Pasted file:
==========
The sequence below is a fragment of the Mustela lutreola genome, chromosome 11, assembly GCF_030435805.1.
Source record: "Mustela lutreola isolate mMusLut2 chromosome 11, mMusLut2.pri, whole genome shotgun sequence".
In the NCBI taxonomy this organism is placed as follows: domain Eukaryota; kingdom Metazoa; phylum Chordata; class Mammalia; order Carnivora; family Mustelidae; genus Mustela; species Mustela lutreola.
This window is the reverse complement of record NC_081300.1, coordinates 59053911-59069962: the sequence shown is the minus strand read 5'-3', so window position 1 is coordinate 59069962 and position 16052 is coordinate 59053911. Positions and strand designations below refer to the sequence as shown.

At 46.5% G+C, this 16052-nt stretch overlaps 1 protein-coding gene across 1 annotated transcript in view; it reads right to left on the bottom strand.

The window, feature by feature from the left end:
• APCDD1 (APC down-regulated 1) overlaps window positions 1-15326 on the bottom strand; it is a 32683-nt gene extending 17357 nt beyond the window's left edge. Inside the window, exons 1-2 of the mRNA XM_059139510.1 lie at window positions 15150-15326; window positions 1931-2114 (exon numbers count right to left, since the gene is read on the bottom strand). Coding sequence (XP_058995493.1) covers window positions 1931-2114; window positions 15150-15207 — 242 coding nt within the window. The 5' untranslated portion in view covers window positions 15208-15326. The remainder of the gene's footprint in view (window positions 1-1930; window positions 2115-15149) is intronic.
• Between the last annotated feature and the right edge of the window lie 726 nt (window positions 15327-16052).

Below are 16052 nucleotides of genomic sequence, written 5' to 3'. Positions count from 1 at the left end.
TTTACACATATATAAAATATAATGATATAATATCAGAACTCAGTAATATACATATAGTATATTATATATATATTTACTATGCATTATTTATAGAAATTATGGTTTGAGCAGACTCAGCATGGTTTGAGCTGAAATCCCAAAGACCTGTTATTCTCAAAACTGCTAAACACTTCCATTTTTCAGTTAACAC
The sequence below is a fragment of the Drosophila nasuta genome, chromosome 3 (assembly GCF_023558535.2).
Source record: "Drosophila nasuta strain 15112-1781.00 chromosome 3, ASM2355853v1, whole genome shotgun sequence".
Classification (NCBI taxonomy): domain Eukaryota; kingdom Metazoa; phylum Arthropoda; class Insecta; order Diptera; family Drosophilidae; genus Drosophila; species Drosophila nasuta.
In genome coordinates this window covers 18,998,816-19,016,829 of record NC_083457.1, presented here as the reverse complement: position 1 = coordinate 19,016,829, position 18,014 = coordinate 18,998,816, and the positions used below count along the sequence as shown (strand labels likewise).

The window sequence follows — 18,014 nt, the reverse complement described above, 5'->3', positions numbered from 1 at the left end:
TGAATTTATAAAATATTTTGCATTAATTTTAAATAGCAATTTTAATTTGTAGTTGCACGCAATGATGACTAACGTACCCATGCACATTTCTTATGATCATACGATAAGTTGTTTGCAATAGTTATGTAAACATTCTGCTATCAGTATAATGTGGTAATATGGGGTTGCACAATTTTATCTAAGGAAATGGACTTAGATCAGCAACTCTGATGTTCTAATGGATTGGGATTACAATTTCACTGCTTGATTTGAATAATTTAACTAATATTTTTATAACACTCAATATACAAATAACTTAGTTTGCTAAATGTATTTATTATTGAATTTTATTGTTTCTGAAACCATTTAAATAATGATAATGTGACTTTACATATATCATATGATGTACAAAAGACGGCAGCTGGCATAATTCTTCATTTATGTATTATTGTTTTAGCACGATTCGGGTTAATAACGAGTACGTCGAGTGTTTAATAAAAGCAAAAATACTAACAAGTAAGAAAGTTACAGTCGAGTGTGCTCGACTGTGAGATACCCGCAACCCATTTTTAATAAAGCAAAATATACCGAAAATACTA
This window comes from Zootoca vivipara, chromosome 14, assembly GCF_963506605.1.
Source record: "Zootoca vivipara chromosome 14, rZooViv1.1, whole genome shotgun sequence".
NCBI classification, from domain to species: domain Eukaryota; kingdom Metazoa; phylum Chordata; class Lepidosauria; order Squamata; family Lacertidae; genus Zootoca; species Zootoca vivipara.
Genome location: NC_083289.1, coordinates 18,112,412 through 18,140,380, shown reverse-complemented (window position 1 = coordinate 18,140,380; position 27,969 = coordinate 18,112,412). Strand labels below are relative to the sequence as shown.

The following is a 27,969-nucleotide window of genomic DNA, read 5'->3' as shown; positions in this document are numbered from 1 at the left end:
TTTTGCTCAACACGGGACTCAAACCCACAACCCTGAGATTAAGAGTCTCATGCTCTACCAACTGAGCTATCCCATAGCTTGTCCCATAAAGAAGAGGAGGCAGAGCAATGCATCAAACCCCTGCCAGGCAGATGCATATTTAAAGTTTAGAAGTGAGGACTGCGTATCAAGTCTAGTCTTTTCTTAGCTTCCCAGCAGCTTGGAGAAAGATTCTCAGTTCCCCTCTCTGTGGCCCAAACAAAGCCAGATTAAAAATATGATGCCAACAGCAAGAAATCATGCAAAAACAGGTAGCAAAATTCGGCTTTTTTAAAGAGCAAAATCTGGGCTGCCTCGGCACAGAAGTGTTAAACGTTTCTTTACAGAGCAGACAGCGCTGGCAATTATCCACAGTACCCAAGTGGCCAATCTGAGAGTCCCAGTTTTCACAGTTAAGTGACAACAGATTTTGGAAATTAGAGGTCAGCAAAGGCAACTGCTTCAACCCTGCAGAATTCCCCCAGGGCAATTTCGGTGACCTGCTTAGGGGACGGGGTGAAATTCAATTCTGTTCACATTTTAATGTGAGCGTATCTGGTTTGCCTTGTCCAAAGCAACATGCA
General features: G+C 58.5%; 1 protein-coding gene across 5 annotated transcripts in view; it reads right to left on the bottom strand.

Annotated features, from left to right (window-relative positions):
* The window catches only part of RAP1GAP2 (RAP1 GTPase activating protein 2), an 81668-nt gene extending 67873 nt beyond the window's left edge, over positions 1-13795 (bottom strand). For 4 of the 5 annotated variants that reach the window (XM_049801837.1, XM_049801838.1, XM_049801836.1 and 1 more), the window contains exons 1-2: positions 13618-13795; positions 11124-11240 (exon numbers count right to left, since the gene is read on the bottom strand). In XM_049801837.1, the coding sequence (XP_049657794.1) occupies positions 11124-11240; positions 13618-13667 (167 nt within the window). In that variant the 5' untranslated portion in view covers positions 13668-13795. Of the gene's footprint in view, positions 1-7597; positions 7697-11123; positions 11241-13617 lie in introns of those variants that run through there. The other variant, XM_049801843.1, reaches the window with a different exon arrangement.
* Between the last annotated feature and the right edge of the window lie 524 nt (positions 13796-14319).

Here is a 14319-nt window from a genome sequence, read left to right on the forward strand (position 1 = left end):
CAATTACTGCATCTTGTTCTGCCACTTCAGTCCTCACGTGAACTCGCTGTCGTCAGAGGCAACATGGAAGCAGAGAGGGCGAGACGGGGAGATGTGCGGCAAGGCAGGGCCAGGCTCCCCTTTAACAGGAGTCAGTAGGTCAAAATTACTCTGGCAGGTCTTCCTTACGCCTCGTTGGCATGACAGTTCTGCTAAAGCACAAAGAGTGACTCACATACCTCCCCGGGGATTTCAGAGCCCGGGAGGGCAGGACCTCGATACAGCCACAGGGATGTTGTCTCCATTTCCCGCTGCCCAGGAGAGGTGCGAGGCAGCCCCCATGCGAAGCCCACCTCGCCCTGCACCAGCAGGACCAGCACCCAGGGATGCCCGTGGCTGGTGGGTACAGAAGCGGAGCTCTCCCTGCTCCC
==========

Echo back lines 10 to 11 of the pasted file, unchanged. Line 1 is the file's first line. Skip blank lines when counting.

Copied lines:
TTTACACATATATAAAATATAATGATATAATATCAGAACTCAGTAATATACATATAGTATATTATATATATATTTACTATGCATTATTTATAGAAATTATGGTTTGAGCAGACTCAGCATGGTTTGAGCTGAAATCCCAAAGACCTGTTATTCTCAAAACTGCTAAACACTTCCATTTTTCAGTTAACAC
The sequence below is a fragment of the Drosophila nasuta genome, chromosome 3 (assembly GCF_023558535.2).